If there is any single issue in the ACT that fires up the community it is planning, which is unsurprising given Canberra is the national capital and the most planned city in the nation.
It is also a city that is still growing and changing. And change can be difficult.
Land is also Canberra’s currency, and how it is released and developed and re-developed, has ramifications for government, the quality of its services and the wellbeing of its citizens.
Planning is a key area for any government. It requires a minister who is across a complex brief, pro-active and involved, with the drive to engage productively with both the bureaucracy and the community.
Sadly it appears that is not what the ACT has.
Mick Gentleman has been Planning Minister since 2014, adding Land Management in 2016, and while it can be a thankless task when there are such diverse views, his performance has been less than inspirational, and it appears communities from Gungahlin to Molonglo have lost faith in him.
Those developing areas have been plagued by poor planning that has left community services as afterthoughts, and in Gungahlin’s case, seem to have it condemned to dormitory town status.
A common theme also appears to be cherry-picked consultation so that the community ends up getting the exact outcomes that it did not want.
The Gungahlin Town Centre refresh was largely instigated by the community, resulting in Draft Variation 364, which the Gungahlin Community Council believes should be abandoned because it fails to represent the community’s views, particularly on the amount of land that should be reserved for job-generating commercial space.
The recent Legislative Assembly committee report on DV364 calls for, among other things, the scrapping of a provision that would reduce commercial space retained from 100,000 square metres to 65,000 square metres.
The GCC has been in a running battle with the government and the planning authority over the creep of high-density residential development in the Town Centre, worried that there will be no space left for commercial and office space.
Its frustration with the Minister culminated in a claim that Mr Gentleman had given up creating the economically vibrant Town Centre that was promised.
There has also been frustration about the slow pace of land release for community and recreational needs in Gungahlin, particularly near the Casey Group Centre.
The GCC says the government seems to be unwilling to use whatever levers it can to foster employment in the Town Centre or give the community any certainty about the facilities that are needed, such as setting specific requirements in leases so services and recreational needs are met.
The community will have to wait for yet another study before there can be any action.
In Molonglo, Coombs is a case study in how not to plan a new suburb, with an empty shopping centre and community space that was too expensive to be used.
The government has had to intervene so the space is affordable, and has committed to build a community centre as part of the new Coombs and Wright Village. Interestingly, Mr Gentleman was not involved in either initiative.
After promising at the 2020 election to fast-track the Molonglo Group Centre, the government has delayed a land release for a further two years.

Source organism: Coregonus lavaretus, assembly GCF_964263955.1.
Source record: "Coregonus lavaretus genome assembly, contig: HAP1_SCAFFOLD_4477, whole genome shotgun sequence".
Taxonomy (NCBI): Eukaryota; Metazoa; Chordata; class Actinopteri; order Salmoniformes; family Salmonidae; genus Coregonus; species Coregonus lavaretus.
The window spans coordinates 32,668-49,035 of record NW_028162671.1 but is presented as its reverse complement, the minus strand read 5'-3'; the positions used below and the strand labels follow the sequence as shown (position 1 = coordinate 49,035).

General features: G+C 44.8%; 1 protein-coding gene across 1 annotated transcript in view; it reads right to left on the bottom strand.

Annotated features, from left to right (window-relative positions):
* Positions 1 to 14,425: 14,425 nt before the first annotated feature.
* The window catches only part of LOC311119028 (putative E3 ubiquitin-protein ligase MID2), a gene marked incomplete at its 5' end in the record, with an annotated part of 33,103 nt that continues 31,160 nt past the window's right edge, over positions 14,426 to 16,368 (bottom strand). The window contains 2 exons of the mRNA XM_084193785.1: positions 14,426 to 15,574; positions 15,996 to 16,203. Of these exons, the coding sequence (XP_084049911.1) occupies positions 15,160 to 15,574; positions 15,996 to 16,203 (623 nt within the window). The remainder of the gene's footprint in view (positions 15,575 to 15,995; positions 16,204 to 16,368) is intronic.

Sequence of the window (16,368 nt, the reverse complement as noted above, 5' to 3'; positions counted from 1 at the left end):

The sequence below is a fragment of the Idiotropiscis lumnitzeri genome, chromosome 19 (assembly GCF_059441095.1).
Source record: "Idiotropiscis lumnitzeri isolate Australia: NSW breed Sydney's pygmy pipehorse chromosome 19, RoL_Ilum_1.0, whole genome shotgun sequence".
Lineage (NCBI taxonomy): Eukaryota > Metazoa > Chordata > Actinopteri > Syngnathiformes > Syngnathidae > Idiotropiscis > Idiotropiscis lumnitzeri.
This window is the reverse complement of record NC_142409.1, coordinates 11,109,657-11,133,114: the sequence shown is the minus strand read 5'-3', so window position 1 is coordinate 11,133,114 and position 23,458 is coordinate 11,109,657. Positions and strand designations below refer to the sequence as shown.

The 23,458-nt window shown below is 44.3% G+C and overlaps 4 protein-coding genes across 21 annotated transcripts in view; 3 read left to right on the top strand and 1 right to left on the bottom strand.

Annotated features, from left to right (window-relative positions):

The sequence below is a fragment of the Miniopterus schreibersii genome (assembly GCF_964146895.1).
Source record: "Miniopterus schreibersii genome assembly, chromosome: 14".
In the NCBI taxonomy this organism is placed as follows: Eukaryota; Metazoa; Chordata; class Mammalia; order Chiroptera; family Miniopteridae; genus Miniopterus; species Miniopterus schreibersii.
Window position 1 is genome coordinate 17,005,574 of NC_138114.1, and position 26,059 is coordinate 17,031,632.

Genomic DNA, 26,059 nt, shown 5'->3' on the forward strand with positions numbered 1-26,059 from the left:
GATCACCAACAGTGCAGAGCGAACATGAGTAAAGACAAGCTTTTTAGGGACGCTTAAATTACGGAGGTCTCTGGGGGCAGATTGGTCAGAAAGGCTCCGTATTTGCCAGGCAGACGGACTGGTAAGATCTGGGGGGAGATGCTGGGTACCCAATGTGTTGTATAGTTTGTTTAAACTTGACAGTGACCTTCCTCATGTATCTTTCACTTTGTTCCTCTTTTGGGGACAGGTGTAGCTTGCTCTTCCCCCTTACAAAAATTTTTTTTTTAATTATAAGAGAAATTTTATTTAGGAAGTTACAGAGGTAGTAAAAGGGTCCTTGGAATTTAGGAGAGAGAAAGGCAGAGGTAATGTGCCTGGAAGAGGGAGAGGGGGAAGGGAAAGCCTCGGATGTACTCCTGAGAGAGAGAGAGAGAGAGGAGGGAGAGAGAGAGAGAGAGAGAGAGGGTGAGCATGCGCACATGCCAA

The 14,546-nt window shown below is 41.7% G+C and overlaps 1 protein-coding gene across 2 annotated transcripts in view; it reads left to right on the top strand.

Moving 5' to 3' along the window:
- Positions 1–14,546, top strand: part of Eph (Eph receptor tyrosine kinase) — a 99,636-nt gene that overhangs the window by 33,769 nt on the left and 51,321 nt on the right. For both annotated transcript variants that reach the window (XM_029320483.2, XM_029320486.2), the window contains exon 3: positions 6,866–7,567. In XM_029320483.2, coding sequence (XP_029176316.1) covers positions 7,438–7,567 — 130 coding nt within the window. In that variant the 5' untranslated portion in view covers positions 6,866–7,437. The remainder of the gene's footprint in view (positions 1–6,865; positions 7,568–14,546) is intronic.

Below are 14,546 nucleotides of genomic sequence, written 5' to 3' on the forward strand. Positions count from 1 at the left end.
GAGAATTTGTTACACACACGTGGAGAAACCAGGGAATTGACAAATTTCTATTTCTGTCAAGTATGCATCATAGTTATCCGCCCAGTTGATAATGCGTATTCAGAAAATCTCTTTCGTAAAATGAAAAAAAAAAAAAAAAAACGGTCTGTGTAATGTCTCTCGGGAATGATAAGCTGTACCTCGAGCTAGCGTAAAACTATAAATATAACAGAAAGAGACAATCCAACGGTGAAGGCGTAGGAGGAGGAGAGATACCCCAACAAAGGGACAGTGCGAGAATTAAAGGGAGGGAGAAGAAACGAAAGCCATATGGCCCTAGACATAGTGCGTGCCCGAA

The rub here is that it is blaming the community, saying it wanted more consultation and just one complete release instead of a piecemeal approach.
That has infuriated the Molonglo Valley Community Forum, which has been frustrated by the lack of communication from government.
And according to the latest Indicative Land Release, blocks are still going to be released in stages.
For the established areas, the issues are more about infill development, density and the fudging of planning rules, but unfortunately, the pattern of poor communication, ignoring community feeling and inertia is the same.
Where Mr Gentleman has imposed his will this year – calling in the Canberra Hospital expansion and the new Kenny High School – it appeared more like window dressing as their approval was hardly in doubt.
As stated at the beginning, planning is Canberra’s hot potato and it is impossible to please everyone, especially as the gap between older and younger Canberrans’ expectations appears to be more pronounced.
But that just means whoever is in charge needs to have the drive, commitment and communication skills to be upfront with the community and have a much more interactive, dynamic relationship with the planning directorate.
In the Assembly on Friday, Mr Gentleman left it to new MLA Marisa Paterson to head off a motion on the Molonglo Group Centre from Liberal Giulia Jones, making a paltry contribution himself that Mrs Jones roundly condemned.
Mr Gentleman seems neither comfortable, knowledgeable nor genuinely interested enough to be effective. And to some, it comes across as arrogance.
Or perhaps he has been there too long and grown accustomed to deferring to the directorate.
He seems on safer ground as Police and Emergency Service Minister, although Corrections is a tough job for anyone.
But there are too many fronts opening up around the Minister, and he has too few allies in the community.
While the alternatives are few, it is time he moved on from the role.
Chief Minister Andrew Barr already carries a heavy burden, but he would bring gravitas and intellectual capacity to the role that is missing, and he does not really have to be Climate Change Minister.
The other possibilities are the rising Chris Steel, whose Transport and City Services role would sit comfortably with Planning and Land Management, or Suburban Development Minister Yvette Berry.
Whoever is in the role will have to drive the Planning Review to its conclusion, heal rifts with the community and do something about the delays to community infrastructure that residents in Canberra’s newer areas are enduring.